The Creative Piano Challenge

Lisa Witt  /  Improvisation / Apr 16

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Anyone can sound awesome on the piano.

Recently, we did a Creative Piano Challenge where we asked folks around the office to improvise using only four chords: C major, A minor, F major, and G major.

And what came out of it was simply breathtaking.

In this video, you’ll see what we mean that anyone—and I mean anyone—can sound good on the piano with the right ingredients and a little guidance.

We’ll watch creative piano performances from three different individuals:

  1. Jacquie, a beginner pianist
  2. Scott, a more advanced pianist
  3. Dave, an experienced drummer

Let’s see what they come up with!

Jacquie proves that beginners can make beautiful sounds

Our first challenger, Jacquie, is a beginner piano player.

First, Jacquie walks through each chord to get familiar with them. Then, watch her use a simple scale pattern as a motif. 

You can see that you don’t need to do anything too fancy to sound fantastic. Jacquie keeps to the notes right under her hand, yet she’s still playing with both hands. The pattern she uses also fits perfectly with the rhythm she’s chosen.

Scott shows what further experience can create

Our next challenger, Scott, has been playing piano since he was seven years old.

Scott mixes up the chord progression by starting on F major. Right off the bat, he creates a beautiful little motif based on a rhythm. Then, he moves through each chord and embellishes them with riffs and fills, moving all over the keyboard.

Scott’s performance may seem complex, but it can be boiled down to four basic chords, all on white keys. 

Pianists of all levels can play something great with these four chords, and once you gain more confidence and experience, you can really push the boundaries and make something truly amazing 🙂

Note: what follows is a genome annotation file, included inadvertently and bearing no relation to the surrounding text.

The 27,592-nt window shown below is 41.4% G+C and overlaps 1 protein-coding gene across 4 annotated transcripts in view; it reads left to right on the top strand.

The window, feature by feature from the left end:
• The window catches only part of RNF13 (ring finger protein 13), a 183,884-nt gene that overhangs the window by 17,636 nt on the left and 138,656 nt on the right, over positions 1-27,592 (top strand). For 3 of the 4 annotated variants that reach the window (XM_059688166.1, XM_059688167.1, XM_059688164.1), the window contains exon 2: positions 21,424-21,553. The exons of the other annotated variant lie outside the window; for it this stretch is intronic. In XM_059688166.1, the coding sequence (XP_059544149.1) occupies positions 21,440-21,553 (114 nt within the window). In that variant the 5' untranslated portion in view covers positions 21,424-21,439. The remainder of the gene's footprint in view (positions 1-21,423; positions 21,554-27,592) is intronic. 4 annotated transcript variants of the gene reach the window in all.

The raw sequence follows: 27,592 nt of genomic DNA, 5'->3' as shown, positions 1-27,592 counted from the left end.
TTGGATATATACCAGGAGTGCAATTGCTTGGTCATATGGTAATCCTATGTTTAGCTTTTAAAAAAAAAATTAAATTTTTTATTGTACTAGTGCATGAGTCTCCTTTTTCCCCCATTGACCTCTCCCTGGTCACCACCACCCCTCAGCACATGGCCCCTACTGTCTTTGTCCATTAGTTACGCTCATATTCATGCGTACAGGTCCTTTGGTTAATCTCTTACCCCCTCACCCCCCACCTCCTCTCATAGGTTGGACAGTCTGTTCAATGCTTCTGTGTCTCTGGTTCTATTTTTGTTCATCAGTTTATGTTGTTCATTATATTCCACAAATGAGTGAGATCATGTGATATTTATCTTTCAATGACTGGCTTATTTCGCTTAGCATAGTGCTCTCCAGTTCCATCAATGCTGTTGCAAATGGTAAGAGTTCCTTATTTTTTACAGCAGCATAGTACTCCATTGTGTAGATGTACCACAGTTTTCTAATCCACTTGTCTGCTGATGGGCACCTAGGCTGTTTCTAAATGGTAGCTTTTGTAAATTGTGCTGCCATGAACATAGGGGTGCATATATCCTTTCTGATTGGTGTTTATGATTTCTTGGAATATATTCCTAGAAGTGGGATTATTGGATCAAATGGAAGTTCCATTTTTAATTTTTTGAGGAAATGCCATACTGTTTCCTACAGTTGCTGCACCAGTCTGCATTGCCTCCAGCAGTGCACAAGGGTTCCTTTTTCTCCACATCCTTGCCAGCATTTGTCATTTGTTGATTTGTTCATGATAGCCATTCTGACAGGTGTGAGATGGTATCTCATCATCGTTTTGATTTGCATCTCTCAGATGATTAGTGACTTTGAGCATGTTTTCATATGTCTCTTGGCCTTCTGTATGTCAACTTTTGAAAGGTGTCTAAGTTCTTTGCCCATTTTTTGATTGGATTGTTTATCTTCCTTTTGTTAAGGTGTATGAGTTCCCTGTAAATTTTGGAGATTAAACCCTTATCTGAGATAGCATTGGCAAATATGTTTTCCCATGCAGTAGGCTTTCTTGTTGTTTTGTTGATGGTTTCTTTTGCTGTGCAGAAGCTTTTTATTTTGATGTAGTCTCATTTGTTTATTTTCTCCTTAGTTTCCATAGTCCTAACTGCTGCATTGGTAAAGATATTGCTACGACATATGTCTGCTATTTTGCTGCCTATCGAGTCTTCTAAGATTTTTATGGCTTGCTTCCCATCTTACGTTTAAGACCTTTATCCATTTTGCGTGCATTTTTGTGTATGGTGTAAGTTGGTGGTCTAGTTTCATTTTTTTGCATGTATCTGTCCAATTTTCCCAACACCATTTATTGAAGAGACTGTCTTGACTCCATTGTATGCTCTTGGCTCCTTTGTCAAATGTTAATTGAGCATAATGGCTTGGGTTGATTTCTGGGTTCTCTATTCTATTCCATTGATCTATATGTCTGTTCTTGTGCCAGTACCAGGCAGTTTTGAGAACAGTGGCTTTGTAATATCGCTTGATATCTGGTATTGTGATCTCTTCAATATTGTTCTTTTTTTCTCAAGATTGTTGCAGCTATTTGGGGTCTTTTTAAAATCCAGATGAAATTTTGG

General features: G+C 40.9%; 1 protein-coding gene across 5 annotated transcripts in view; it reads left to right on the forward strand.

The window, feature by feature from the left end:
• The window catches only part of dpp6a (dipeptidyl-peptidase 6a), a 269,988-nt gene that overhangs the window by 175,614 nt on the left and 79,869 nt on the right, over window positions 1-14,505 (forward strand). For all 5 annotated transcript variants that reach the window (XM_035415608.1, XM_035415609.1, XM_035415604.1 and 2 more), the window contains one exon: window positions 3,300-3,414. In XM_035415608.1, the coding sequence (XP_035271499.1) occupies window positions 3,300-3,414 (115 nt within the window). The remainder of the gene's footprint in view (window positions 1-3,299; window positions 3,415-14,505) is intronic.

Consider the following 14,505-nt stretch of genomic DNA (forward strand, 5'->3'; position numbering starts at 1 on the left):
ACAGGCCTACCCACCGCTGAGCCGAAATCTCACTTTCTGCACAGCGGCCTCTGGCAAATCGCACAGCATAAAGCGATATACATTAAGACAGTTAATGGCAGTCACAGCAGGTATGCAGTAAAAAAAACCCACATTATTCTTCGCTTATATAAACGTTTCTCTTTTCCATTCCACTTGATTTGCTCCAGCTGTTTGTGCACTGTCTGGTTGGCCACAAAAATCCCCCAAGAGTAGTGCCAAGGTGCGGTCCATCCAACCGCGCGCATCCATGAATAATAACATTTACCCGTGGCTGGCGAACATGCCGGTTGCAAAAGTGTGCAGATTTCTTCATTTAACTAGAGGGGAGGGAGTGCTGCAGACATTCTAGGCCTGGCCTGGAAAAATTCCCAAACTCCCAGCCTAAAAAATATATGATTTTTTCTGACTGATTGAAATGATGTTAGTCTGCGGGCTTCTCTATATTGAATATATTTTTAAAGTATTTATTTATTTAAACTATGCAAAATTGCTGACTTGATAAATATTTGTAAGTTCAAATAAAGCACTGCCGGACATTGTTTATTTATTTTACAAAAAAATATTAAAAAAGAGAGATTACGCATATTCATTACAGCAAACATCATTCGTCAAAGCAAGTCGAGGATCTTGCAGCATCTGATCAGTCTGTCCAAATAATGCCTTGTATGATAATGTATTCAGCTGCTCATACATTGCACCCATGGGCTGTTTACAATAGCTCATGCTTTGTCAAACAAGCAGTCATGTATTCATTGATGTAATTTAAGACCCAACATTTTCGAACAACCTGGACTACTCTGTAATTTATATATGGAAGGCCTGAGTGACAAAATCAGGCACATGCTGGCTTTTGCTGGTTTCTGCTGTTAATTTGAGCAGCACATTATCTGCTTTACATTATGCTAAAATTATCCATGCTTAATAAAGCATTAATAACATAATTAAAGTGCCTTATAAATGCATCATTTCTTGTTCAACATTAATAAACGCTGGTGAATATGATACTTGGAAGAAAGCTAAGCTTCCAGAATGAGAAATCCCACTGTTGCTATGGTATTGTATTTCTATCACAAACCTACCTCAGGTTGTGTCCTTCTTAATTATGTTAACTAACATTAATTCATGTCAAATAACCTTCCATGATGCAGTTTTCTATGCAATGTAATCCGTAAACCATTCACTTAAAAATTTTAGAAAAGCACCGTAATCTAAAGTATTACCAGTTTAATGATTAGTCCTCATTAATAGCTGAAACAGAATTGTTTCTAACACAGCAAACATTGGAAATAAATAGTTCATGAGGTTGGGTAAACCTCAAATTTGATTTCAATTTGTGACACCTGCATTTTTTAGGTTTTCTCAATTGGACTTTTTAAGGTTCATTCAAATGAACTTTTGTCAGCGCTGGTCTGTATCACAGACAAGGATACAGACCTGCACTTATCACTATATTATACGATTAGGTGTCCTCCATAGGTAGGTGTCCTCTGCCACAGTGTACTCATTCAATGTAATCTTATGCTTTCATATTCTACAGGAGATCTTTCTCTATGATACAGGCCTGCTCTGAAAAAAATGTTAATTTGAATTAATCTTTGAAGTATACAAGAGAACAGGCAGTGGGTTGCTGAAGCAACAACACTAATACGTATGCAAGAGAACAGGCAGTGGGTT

Dave brings a drummer’s perspective to the piano

Dave is an experienced drummer from Drumeo. Let’s see what perspective he brings from the world of percussion.

Dave starts by playing different versions of the four chords, alternating rhythms and adding extra notes here and there.

Then, Dave starts thinking outwards and experiments with different melodies, bridges, and riffs.

While I like to tease Dave that he’s more heavy-handed (#drummers 😏 ) we pianists can definitely take inspiration from his rhythmic style.

There’s no wrong answer

As you saw, our pianists all used their first few rounds to explore what sounds they can make with the chords first.

Then, once they got more comfortable, they started branching out into other notes.

When it comes to getting creative on the piano, there’s no such thing as playing “wrong.”

Instead, free your mind of judgement, explore, and get lost in the music.

Anyone can sound good on the piano with the right ingredients and a little guidance.

And guess what? You don’t even need to know how to read music!

Show us your creative piano performances!

Now it’s your turn! Take these four chords, make something with them, and share them with us 🙂 Post a link to your video in a comment on our YouTube post, and we may share it with the world!

Lisa Witt has been teaching piano for 19 years and in that time has helped hundreds of students learn to play the songs they love. Lisa received classical piano training through the Royal Conservatory of Music, but she has since embraced popular music and playing by ear in order to accompany herself and others.

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